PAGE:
Well, at least you haven't lost your sense of humor! Dang funny, well written post for a girl in bird mourning.

I'll observe a moment of silence for Tweety tonight. I'll wait until my husband starts telling me a boring work story, then I'll impose the silence.

You are an awesome story teller!

creative-type dad said...

Wow- that's wild.

I think he knew it was coming.

Christina said...

I would have done the same thing, and cried like mad afterwards.

In some ways I'm still the little girl trying to save the world, and it sounds like you are, too. As a kid, I tried to help every stray animal, baby bird, mouse, etc. Many of the animals I tried to care for didn't really have a chance of making it, but I still tried.

My only success was a baby squirrel we found who had fallen out of his tree. We fed him by hand and he grew up to be a very nice squirrel, although never a wild one.

You did what you could, and sometimes it doesn't matter. At least you tried to help him in his last moments.

something blue said...

Oh that is hard.

About a month ago, I saw a very small bird successfully run across a busy highway. Yes run, not fly. It was bizarre. I worried about that little guy.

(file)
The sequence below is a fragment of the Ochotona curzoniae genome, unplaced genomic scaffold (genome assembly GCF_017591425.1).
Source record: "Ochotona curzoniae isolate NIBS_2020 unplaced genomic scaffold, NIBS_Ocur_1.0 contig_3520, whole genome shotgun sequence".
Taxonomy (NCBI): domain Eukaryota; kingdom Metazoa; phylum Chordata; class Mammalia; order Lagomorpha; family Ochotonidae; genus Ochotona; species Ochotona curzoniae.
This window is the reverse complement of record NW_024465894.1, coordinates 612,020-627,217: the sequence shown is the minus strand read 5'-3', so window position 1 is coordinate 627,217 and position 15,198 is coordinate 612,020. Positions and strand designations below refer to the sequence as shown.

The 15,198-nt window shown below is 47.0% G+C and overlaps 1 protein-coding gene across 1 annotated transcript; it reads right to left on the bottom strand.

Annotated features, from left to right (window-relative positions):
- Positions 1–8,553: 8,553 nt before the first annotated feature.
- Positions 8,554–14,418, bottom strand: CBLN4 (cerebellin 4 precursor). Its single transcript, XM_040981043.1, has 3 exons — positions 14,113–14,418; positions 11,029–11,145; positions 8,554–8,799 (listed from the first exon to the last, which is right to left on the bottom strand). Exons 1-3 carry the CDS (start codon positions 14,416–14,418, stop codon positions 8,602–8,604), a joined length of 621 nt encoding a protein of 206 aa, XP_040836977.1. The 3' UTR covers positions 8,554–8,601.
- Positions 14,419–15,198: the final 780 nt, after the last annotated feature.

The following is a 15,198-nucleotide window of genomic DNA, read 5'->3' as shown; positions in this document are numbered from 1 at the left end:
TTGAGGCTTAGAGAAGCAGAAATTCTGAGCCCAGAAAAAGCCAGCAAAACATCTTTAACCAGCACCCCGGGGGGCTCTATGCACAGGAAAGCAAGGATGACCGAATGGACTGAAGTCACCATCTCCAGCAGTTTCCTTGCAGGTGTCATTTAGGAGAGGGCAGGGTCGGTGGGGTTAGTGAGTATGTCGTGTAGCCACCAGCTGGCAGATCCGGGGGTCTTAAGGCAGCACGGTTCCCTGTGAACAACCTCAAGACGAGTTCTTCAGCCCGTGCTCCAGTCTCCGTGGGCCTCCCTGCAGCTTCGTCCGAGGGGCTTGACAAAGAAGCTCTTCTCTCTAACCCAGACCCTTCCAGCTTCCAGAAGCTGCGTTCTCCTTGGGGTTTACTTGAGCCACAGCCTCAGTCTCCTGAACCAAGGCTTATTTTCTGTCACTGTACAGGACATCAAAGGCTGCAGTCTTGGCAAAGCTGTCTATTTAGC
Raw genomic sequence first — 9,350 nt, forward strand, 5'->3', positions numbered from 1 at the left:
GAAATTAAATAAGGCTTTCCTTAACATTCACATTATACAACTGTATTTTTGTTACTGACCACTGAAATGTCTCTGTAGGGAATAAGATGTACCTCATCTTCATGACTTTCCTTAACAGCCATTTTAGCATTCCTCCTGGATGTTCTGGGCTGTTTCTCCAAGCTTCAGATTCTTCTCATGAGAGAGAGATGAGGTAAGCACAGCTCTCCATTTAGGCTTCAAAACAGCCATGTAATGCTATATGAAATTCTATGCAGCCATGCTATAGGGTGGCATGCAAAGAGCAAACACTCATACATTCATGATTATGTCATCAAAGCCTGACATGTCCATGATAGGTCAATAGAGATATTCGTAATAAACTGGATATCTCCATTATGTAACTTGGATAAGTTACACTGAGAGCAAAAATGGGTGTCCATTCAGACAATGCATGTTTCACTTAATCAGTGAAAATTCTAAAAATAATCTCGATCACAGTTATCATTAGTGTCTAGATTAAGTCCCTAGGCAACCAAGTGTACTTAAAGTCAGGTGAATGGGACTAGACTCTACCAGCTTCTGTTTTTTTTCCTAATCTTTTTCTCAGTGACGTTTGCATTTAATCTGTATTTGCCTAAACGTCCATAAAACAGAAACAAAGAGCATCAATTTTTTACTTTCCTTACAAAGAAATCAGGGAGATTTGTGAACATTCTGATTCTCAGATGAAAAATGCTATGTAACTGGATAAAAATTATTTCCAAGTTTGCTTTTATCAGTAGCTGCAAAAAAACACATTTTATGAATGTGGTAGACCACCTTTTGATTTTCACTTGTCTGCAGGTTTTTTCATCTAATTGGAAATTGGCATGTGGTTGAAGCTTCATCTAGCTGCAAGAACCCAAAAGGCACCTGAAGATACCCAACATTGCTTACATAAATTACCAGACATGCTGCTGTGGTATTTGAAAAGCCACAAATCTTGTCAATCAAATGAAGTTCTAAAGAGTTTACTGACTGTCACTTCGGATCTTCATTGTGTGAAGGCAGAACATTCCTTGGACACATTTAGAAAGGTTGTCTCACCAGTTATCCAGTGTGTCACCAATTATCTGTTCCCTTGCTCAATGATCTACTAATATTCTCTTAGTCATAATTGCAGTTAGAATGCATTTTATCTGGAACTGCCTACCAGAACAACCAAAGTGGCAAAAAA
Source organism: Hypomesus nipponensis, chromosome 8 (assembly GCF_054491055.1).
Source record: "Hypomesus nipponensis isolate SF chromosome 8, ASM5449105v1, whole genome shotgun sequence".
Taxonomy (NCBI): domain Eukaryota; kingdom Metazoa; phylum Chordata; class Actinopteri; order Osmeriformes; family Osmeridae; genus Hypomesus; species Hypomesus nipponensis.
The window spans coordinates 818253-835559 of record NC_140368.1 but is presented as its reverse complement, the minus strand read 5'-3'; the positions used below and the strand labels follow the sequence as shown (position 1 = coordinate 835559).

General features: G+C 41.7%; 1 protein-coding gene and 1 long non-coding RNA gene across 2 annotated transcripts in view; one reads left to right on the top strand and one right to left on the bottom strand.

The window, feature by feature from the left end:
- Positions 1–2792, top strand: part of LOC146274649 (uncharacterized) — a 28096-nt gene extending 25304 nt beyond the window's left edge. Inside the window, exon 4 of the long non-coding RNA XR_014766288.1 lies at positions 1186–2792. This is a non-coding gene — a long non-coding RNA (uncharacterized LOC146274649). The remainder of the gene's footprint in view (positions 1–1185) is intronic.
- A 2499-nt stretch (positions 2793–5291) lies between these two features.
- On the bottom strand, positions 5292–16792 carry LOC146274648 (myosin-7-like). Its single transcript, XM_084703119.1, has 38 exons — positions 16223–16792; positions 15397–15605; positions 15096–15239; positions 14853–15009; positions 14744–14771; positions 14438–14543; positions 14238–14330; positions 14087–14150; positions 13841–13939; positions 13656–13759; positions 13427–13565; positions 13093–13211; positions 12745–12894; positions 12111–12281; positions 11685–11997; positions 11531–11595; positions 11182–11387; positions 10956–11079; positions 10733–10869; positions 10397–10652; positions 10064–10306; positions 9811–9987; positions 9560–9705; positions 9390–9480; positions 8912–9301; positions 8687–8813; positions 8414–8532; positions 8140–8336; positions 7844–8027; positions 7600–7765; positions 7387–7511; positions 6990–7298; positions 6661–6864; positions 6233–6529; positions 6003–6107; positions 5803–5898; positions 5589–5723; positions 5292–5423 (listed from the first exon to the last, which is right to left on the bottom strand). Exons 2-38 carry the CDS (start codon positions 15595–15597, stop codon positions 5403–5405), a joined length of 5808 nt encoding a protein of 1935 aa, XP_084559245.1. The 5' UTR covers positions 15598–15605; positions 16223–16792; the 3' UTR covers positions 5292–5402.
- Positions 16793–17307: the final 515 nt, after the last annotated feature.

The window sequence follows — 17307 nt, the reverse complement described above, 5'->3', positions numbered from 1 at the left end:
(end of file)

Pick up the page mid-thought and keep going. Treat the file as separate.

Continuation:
BOSSY said...

Aw fer fuck's sake, luv, you're an angel.

Pinks & Blues Girls said...

I am so sorry... you did what you could.
Your post was written so great... I just love love love reading your blogs!!
- Audrey
PInks & Blues Girls

Nancy said...

Aw, Mrs. Chicky. I'm sorry.

I'm crying too. Poor damn Tweety.

mel from freak parade said...

Awww, poor Tweety...and poor you. Grieving sucks. I'm sorry.

Bri said...

Oh poor Tweety! And poor Mrs. Chicky! I would have done the same thing and probably cried the whole time.

Bon said...

i have tears in my eyes, Mrs. Chicky, for that poor little bird and all the powerless things that we are powerless to save.

you are good, for trying. sorry 'bout that fingernail, and all...but i'm glad you tried. even if you wouldn't have been able to help.

i sometimes think that instinct, to help, is all the human race has going for us anymore...and is the only decent thing we really have to pass on to our kids.

i'm sorry Tweety didn't make it, poor little.

Heather said...

This endears you to me.

Jozet said...

Oh no!

Oh...I'm so sorry. Oh...you tried so hard.

I would have done the same thing, yes, from the fingernail break to sobbing at the end.

And no, I won't tell you how my sister once gave a cat mouth-to-mouth resucitation. Because even St. Francis gets grossed out at THAT story.